The phylogenetic tree of the AMF genera did not show obvious clusters according to the maize cultivars, indicating that the introduction of the Bt gene into maize did not significantly affect the AMF phylotypes. However, the phylogenetic tree contained clades that corresponded to the sample types (roots, bulk soils or rhizospheric soils). This suggested that the sample types might have a greater influence on the AMF community phylotypes than the maize cultivars, and the AMF communities were spatially heterogeneous in the soils. This idea was supported by the results of previous studies, in which the AMF spores and hyphae were distributed in a loosely-clustered or loose dot manner in the soils , as well as the phenological characteristics of the germ-tube (its germination and cessation of growth in the soils and roots), and the infective unit of the AMF hyphae .
A few studies of the long-term effects of GM crops on non-target microorganisms have been reported. Barriuso et al.  documented that there were no differences between Bt (DKC6451YG [MON810]) and non-Bt maize (DKC6450) in the diversity and structure of rhizobacterial communities over a period of four years (one season per year, a total of four crop seasons within four years), as determined by high throughput DNA pyro-sequencing. Hannula et al.  conducted a 3-year study of potatoes with different GM traits (one season per year, a total of three crop seasons within three years). They found that the plant growth stage, season, and field site affected the fungal communities, including AMF communities, whereas the cultivar and GM-trait (amylopectin-accumulating) had only minor effects. Our study also revealed that continuously cultivated Bt maize had minor effects on AMF colonisation and community structure.
Assessing the effects of GM plants on non-target organisms is a long-term process. Our future studies will focus on examining the AMF community structure in the roots and soils of Bt maize for additional consecutive crop seasons in order to evaluate the long-term effects and potential ecological risks of Bt maize cultivation on non-target AMF microbes.
The AMF colonisation was significantly higher in roots of the two Bt maize cultivars (5422Bt1 and 5422CBCL) than in the non-Bt isoline 5422 planted in the fifth season of continuous Bt maize cultivation. No significant differences were observed in the diversity of the AMF community in the roots, rhizospheric soils and bulk soils from the Bt and non-Bt maize cultivars, as demonstrated by the T-RFLP analysis. The AMF Glomus was dominant in most of the samples, as detected by DNA sequencing of the 16S rDNA fragment. This study suggested that the Cry1Ab protein has minor effects on the AMF communities after five seasons of continuous Bt maize cultivation.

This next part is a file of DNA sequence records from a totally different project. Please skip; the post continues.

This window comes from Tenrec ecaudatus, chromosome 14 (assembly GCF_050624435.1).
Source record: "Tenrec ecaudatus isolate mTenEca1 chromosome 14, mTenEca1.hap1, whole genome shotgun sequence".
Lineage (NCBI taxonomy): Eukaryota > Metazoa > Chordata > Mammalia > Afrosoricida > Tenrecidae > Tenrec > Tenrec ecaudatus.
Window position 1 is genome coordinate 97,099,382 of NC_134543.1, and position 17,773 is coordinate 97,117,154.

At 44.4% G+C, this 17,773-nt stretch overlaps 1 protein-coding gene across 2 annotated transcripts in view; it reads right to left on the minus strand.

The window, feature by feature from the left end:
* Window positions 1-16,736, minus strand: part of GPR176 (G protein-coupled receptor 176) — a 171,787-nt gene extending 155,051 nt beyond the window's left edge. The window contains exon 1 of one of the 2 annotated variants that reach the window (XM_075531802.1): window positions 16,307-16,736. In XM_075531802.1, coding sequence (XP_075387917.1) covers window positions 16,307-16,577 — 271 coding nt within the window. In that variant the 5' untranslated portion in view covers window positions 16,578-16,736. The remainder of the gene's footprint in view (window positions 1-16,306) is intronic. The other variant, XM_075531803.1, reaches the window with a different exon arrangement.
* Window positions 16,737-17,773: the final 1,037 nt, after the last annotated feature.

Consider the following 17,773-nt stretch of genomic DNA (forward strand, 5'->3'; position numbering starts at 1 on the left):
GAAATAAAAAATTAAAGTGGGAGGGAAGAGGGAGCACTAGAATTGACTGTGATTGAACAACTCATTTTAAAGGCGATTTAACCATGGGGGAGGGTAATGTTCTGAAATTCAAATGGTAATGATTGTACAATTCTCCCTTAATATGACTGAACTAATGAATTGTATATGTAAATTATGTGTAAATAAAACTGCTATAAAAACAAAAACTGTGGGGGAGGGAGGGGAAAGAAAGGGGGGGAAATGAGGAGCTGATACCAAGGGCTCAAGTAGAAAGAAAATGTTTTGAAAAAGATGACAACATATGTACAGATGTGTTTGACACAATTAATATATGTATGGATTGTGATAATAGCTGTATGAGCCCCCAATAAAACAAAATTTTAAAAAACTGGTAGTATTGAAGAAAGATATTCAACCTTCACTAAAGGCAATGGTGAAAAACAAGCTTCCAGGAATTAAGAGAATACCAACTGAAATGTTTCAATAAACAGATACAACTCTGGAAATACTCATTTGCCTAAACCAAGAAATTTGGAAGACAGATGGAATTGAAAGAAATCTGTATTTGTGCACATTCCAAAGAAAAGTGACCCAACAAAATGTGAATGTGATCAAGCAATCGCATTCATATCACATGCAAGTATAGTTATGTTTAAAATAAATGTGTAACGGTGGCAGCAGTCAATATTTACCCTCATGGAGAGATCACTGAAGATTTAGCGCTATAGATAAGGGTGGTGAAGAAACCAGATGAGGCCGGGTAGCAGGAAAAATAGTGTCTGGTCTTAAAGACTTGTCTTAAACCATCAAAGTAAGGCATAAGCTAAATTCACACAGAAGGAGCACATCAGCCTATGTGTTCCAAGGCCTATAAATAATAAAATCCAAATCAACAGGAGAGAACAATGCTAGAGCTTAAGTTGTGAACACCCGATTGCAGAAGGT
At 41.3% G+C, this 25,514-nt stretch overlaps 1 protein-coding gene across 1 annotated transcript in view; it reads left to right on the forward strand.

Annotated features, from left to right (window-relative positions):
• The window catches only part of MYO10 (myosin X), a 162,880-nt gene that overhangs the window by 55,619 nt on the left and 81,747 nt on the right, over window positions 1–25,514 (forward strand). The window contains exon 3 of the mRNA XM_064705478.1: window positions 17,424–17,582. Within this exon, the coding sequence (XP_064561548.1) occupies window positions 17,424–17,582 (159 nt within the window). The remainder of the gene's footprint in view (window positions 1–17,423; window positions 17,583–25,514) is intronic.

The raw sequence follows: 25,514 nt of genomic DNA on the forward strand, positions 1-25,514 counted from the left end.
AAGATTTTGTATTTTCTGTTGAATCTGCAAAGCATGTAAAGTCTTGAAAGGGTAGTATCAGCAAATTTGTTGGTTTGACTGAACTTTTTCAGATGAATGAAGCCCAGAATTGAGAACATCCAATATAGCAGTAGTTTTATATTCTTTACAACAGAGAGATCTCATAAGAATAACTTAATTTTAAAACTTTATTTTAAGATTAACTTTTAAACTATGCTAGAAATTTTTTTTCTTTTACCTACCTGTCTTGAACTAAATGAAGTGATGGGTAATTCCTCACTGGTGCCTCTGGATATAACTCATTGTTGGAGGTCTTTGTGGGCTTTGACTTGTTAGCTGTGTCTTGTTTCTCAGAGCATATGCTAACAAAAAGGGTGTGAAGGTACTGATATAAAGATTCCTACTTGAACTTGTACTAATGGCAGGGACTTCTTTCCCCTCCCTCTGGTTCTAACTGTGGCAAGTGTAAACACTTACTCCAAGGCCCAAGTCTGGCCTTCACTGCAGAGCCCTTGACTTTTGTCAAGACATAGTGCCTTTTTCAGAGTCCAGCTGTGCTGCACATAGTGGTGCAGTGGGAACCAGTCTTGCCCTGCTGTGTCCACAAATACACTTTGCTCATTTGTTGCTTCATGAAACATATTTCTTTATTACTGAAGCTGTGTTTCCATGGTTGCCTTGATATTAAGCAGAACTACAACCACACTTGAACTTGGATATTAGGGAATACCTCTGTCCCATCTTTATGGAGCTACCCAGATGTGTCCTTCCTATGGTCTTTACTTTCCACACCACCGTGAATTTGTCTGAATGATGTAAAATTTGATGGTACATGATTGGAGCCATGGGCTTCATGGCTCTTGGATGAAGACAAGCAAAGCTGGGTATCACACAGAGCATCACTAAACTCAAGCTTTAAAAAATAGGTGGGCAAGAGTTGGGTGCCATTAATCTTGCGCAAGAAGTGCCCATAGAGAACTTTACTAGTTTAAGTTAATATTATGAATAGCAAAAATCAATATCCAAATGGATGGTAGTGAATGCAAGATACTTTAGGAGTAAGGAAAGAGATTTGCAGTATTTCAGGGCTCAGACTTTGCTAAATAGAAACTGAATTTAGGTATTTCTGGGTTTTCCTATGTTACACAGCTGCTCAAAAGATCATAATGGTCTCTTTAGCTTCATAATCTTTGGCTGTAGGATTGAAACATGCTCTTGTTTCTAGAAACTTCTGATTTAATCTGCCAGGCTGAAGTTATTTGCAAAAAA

S1 Fig. Nonmetric multidimensional scaling (NMDS) ordination plots of the AM fungal communities in the roots, rhizospheric soils, and bulk soils harvested at the fifth season, which are based on the TRFs for each enzyme.
The filled square represents 5422, the circle represents 5422Bt1, and the triangle represents 5422CBCL. The key indicated the formula: sample type-restriction enzyme. A = bulk soils; B = rhizospheric soil; C = roots; 1 = MboI; and 2 = TaqI.
S2 Table. Closest relatives in maize associated with the Bt and non-Bt lines after five seasons of continuous cultivation.
We would like to thank Professor Cindy Nakatsu (Purdue University, USA) for providing the maize seeds used in this study. We also thank Professor Qing Yao for technical assistance in observing the AMF colonisation, and the anonymous reviewers for their insightful comments that helped us to improve this manuscript. This study was supported by grants from the National Natural Science Foundation of China (31170506) and the Science and Technology Program of Guangdong province, China (No. 2015B090903077).
Conceived and designed the experiments: JW. Performed the experiments: HZ. Analyzed the data: HZ YS YZ. Contributed reagents/materials/analysis tools: YF. Wrote the paper: HZ FT JW.